No pain, no gain.
I grew up with that slogan and it seemed to work pretty well when I was a kid.
When I aged a bit, however, the pain sometimes lead to injuries instead of gain, so after several long recovery periods I started investigating the benefits of relaxed effort.
That concept is one of the main features of yoga, Pilates and the martial arts, and very simply it means finding a way to work without trying too hard so that you avoid using muscles that are not needed for the task.
The reason I’m writing about this is because over the years I’ve realised the benefits of relaxed effort extend beyond playing sports and keeping fit.
I first started jogging when I was in high school, and in those days my only interest was to be fit enough to play football and basketball on the school teams so I took the pain for gain approach.
When I got to university, however, I started to enjoy running for its own sake.
Interestingly, the more I had to study, the more I wanted to run and I put in the most hours a week just before and during exams.
That may sound undisciplined as far as my studies were concerned, but at the time it felt like the right thing to do and looking back on it I believe the running helped me get better grades.
What I did was study for a few hours and then I went out for a run.
I didn’t try to work anything out – I was just looking for a break from the studying – but my brain seemed to sort out the new material all by itself… as long as I was in good enough shape for the experience to be relatively effortless.
I think when I didn’t need to use my will power to keep going I slipped into a meditative state that allowed my brain to defragment the way our computers do today.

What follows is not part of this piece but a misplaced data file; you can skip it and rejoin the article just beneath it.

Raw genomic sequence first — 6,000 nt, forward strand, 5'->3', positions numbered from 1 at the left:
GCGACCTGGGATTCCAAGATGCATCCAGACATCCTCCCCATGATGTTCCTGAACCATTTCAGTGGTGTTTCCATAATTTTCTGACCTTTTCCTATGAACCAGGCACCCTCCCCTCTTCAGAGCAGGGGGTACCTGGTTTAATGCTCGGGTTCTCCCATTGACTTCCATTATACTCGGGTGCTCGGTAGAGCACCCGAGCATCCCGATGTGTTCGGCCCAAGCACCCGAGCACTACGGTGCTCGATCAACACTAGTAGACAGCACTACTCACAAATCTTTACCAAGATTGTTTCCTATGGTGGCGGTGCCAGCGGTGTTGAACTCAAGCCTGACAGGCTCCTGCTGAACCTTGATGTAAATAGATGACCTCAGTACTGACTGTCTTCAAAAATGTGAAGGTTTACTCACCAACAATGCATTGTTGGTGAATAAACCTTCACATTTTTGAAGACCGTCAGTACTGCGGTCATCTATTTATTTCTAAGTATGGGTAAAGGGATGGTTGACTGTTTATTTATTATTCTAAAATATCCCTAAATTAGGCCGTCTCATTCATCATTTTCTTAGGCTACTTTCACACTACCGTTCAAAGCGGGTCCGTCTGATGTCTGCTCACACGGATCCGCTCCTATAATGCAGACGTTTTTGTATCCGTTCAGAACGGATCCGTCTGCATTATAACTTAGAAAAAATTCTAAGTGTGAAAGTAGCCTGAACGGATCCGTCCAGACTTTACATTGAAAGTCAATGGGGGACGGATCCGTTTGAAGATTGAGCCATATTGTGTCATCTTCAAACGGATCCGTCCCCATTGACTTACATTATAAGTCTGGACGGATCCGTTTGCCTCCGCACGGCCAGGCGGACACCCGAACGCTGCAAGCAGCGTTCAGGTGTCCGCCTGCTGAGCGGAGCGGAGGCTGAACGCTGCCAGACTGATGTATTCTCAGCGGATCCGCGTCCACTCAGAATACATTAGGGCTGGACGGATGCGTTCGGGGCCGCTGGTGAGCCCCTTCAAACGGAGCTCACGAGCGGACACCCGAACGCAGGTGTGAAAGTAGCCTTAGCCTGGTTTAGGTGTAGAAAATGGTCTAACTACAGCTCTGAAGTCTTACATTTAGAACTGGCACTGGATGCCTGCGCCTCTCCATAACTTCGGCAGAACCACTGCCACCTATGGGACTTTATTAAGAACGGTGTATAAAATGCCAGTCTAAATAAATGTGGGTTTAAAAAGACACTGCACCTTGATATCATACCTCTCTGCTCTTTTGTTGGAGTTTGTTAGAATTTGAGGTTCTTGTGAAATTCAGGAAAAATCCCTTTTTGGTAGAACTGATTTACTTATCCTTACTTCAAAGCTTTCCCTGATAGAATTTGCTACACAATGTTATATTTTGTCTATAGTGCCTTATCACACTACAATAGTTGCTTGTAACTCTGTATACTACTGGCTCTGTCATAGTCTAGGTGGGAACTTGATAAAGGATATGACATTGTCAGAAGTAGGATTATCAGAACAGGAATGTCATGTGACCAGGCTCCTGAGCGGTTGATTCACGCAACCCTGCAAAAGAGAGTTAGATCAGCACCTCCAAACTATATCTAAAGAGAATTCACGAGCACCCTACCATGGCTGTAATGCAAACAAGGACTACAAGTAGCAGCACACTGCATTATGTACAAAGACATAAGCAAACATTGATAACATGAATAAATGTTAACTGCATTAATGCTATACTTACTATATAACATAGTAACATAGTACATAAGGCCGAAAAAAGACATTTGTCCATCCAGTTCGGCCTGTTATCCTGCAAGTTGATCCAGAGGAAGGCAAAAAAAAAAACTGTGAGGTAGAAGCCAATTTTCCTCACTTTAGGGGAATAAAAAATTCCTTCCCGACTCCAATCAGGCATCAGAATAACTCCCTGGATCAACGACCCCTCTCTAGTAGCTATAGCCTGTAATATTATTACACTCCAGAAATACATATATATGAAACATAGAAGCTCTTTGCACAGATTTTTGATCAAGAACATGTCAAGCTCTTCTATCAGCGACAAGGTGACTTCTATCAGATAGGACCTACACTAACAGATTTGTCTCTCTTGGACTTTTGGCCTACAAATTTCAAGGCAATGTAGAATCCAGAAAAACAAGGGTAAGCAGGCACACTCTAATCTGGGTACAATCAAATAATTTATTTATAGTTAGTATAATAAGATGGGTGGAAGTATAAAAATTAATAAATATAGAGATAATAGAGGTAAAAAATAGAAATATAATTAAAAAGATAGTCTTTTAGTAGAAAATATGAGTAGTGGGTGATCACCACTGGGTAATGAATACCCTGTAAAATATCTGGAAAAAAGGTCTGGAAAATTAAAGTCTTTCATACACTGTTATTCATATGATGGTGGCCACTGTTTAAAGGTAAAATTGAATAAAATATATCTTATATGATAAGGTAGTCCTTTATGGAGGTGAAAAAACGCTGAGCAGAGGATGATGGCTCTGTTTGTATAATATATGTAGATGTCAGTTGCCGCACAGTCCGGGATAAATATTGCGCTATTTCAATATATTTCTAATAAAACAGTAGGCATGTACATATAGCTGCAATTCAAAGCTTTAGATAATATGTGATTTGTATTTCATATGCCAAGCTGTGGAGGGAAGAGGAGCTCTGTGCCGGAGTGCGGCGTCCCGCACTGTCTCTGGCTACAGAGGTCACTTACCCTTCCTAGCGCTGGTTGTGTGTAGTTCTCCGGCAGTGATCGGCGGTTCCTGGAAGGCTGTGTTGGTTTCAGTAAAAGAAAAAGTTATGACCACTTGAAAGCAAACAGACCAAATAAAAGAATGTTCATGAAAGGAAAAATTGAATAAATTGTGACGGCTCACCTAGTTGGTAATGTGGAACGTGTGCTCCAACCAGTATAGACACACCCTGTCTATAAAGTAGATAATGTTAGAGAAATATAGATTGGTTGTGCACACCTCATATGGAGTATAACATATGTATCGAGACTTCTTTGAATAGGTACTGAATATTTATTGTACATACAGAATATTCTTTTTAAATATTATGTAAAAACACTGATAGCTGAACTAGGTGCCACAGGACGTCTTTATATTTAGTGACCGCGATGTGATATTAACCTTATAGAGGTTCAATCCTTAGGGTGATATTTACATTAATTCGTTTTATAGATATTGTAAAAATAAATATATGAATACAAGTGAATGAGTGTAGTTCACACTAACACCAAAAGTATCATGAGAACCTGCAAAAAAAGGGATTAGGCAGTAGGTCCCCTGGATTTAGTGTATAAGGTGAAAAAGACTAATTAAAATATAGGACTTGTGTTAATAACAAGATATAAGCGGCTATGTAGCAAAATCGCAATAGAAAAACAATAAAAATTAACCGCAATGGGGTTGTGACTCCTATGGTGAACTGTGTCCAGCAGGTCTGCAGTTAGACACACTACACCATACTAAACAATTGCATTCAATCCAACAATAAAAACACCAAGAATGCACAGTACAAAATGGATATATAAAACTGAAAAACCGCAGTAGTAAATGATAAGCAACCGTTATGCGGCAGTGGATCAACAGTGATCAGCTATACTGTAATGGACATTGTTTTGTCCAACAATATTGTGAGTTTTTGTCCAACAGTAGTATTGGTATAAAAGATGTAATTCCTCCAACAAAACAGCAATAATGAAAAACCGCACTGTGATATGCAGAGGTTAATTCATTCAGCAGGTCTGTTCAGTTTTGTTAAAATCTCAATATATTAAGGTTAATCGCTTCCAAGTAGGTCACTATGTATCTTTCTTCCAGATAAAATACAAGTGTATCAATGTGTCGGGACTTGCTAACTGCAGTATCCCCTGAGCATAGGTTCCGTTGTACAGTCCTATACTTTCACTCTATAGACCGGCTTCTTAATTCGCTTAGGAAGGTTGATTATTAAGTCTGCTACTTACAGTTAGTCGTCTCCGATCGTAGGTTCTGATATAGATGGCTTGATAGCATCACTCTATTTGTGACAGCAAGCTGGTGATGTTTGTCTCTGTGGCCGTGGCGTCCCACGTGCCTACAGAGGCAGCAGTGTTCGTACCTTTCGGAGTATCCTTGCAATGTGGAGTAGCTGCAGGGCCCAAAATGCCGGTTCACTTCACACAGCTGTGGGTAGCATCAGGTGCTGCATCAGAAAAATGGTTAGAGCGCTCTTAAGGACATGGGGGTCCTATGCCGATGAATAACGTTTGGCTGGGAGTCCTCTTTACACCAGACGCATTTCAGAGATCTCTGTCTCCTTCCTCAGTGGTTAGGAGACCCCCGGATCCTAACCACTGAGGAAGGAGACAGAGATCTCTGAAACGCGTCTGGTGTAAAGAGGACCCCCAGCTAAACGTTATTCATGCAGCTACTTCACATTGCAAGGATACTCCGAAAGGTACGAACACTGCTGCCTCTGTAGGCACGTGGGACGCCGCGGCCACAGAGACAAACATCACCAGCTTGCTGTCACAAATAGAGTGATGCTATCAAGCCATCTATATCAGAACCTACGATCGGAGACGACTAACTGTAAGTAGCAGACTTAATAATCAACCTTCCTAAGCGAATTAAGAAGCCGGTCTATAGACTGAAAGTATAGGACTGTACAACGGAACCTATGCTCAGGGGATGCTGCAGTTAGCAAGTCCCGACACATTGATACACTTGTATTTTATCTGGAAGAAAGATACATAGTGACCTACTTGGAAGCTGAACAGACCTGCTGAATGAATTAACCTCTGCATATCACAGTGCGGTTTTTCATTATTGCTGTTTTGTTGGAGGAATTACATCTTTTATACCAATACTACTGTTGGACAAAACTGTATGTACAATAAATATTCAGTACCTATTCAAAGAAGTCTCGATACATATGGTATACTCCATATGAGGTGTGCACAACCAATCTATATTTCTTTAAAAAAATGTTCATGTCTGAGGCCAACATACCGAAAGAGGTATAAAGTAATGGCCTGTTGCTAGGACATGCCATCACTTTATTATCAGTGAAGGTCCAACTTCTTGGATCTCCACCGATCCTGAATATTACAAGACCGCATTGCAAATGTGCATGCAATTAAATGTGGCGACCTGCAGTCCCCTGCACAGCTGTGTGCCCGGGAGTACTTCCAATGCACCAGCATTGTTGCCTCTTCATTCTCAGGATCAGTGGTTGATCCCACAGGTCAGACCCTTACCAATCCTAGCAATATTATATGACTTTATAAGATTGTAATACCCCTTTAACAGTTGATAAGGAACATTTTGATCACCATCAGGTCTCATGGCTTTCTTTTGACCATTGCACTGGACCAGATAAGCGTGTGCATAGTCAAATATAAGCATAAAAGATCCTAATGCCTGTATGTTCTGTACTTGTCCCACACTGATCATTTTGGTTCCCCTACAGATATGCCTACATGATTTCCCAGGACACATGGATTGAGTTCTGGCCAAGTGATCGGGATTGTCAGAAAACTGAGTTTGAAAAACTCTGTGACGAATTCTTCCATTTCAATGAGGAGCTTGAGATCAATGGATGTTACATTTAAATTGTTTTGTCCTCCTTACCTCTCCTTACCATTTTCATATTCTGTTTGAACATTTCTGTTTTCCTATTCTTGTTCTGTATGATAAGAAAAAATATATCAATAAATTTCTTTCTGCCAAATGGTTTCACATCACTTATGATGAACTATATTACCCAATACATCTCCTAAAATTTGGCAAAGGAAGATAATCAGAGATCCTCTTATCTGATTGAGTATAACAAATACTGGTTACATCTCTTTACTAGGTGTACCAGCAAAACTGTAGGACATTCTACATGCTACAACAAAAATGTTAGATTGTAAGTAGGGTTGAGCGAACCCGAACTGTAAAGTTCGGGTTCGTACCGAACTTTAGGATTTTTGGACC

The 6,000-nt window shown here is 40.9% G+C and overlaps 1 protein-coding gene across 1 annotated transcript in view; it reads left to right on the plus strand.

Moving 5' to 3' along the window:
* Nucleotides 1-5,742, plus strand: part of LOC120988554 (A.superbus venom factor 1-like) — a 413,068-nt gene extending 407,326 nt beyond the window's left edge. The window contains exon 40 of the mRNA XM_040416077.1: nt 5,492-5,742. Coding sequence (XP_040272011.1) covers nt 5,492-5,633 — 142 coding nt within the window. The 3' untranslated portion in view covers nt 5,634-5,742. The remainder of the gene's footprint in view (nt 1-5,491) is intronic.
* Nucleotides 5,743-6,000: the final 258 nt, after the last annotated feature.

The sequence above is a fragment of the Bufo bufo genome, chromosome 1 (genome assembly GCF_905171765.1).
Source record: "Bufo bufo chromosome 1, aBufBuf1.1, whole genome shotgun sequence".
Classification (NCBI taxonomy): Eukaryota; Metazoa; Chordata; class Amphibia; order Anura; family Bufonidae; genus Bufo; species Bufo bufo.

John Bingham describes another mental benefit to relaxing into your running – although it could apply to other forms of exercise as well – in No Need for Speed: A Beginner’s Guide to the Joy of Running.
“It was being a runner that mattered, not how fast or how far I could run.
The joy was in the act of running and in the journey, not in the destination.
We have a better chance of seeing where we are when we stop trying to get somewhere else.
We can enjoy every moment of movement, as long as where we are is as good as where we’d like to be.
That’s not to say that you need to be satisfied forever with where you are today.
But you need to honour what you’ve accomplished, rather than thinking of what’s left to be done.
But here’s the thing, when I wasn’t in good running shape I had to use my conscious mind to keep my body moving and instead of slipping into a meditative, defragmenting state it focused on the discomfort in my legs and chest and how nice it would be to just stop.
And when that happens I’m not sure what else you can do but run through the pain for a few sessions until you get to a place where you can run with relaxed effort.
I guess that means there is a place for both approaches.
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